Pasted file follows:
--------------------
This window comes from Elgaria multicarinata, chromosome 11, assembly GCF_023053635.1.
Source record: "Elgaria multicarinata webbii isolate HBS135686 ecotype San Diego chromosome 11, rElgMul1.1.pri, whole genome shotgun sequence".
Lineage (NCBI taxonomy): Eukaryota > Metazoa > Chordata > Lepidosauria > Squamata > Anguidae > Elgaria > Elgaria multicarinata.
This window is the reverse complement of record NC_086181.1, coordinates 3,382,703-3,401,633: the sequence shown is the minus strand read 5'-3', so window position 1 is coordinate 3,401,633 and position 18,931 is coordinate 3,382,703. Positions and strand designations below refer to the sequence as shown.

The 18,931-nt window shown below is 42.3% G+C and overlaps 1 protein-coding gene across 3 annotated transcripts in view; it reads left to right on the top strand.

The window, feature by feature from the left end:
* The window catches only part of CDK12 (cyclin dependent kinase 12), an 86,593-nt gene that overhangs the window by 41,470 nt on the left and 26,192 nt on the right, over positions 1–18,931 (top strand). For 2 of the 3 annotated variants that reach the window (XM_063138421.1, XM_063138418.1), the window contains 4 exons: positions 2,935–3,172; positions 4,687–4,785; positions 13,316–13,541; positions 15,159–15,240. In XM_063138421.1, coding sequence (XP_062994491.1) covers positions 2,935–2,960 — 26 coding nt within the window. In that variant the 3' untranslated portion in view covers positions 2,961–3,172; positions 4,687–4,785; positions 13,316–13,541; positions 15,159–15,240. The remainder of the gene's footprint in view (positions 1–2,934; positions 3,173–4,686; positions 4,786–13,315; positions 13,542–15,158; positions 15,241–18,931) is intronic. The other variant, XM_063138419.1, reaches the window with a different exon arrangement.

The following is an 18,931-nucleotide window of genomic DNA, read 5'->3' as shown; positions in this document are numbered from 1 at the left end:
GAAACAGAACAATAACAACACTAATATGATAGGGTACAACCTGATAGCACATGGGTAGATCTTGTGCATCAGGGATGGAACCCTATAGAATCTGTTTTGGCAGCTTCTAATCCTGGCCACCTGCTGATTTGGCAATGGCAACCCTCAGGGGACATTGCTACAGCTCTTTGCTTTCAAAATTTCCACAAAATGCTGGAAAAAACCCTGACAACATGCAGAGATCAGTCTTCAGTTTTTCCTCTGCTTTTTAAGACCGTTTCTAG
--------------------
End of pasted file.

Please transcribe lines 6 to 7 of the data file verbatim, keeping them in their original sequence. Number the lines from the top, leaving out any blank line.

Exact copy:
The window, feature by feature from the left end:
* The window catches only part of CDK12 (cyclin dependent kinase 12), an 86,593-nt gene that overhangs the window by 41,470 nt on the left and 26,192 nt on the right, over positions 1–18,931 (top strand). For 2 of the 3 annotated variants that reach the window (XM_063138421.1, XM_063138418.1), the window contains 4 exons: positions 2,935–3,172; positions 4,687–4,785; positions 13,316–13,541; positions 15,159–15,240. In XM_063138421.1, coding sequence (XP_062994491.1) covers positions 2,935–2,960 — 26 coding nt within the window. In that variant the 3' untranslated portion in view covers positions 2,961–3,172; positions 4,687–4,785; positions 13,316–13,541; positions 15,159–15,240. The remainder of the gene's footprint in view (positions 1–2,934; positions 3,173–4,686; positions 4,786–13,315; positions 13,542–15,158; positions 15,241–18,931) is intronic. The other variant, XM_063138419.1, reaches the window with a different exon arrangement.